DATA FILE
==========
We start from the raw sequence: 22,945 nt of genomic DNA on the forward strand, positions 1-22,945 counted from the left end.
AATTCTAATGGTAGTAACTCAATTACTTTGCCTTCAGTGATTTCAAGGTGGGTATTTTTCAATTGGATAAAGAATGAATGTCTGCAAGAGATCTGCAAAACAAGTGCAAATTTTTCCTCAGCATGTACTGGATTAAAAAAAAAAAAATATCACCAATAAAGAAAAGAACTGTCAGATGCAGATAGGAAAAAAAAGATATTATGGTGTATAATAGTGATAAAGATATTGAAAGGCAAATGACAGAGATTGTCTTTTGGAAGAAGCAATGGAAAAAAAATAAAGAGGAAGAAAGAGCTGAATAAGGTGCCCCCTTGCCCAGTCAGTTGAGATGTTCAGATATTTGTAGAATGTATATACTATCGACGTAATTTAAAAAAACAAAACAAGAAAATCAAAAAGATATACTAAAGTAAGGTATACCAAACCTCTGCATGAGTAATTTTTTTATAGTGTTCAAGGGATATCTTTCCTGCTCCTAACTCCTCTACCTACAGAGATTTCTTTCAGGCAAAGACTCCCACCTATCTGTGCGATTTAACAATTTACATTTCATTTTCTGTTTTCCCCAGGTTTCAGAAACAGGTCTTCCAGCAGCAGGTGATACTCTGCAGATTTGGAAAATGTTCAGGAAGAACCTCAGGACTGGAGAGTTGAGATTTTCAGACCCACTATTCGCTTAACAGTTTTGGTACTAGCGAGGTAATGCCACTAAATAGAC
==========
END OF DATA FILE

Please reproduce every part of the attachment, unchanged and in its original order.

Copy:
We start from the raw sequence: 22,945 nt of genomic DNA on the forward strand, positions 1-22,945 counted from the left end.
AATTCTAATGGTAGTAACTCAATTACTTTGCCTTCAGTGATTTCAAGGTGGGTATTTTTCAATTGGATAAAGAATGAATGTCTGCAAGAGATCTGCAAAACAAGTGCAAATTTTTCCTCAGCATGTACTGGATTAAAAAAAAAAAAATATCACCAATAAAGAAAAGAACTGTCAGATGCAGATAGGAAAAAAAAGATATTATGGTGTATAATAGTGATAAAGATATTGAAAGGCAAATGACAGAGATTGTCTTTTGGAAGAAGCAATGGAAAAAAAATAAAGAGGAAGAAAGAGCTGAATAAGGTGCCCCCTTGCCCAGTCAGTTGAGATGTTCAGATATTTGTAGAATGTATATACTATCGACGTAATTTAAAAAAACAAAACAAGAAAATCAAAAAGATATACTAAAGTAAGGTATACCAAACCTCTGCATGAGTAATTTTTTTATAGTGTTCAAGGGATATCTTTCCTGCTCCTAACTCCTCTACCTACAGAGATTTCTTTCAGGCAAAGACTCCCACCTATCTGTGCGATTTAACAATTTACATTTCATTTTCTGTTTTCCCCAGGTTTCAGAAACAGGTCTTCCAGCAGCAGGTGATACTCTGCAGATTTGGAAAATGTTCAGGAAGAACCTCAGGACTGGAGAGTTGAGATTTTCAGACCCACTATTCGCTTAACAGTTTTGGTACTAGCGAGGTAATGCCACTAAATAGAC